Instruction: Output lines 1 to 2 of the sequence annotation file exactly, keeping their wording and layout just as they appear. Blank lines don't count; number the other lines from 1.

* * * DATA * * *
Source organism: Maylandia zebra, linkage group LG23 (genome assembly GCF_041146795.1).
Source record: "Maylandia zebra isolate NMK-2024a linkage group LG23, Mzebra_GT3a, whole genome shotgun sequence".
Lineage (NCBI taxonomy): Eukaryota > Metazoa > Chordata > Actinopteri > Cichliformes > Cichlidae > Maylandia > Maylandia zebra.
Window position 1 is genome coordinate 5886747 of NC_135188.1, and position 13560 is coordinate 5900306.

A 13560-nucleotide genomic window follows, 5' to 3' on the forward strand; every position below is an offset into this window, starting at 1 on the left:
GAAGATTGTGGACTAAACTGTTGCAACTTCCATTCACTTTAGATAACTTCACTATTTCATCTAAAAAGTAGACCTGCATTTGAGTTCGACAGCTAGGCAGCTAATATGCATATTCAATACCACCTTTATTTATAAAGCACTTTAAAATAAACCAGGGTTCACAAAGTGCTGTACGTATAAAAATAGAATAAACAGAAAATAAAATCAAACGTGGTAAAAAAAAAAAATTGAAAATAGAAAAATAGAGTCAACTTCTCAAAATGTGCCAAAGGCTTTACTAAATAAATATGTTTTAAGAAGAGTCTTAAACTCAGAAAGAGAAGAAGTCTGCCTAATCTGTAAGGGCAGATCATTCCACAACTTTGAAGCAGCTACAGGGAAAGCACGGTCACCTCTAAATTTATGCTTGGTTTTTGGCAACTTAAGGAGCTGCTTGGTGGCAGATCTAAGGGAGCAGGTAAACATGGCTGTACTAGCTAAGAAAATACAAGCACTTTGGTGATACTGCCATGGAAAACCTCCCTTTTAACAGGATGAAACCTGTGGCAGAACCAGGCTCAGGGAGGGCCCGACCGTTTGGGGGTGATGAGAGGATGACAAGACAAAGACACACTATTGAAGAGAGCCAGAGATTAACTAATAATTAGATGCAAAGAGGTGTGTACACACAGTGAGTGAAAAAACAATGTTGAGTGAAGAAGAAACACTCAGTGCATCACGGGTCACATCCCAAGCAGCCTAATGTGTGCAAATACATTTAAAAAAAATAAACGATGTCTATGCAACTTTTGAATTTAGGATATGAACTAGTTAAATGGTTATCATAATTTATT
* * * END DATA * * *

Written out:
Source organism: Maylandia zebra, linkage group LG23 (genome assembly GCF_041146795.1).
Source record: "Maylandia zebra isolate NMK-2024a linkage group LG23, Mzebra_GT3a, whole genome shotgun sequence".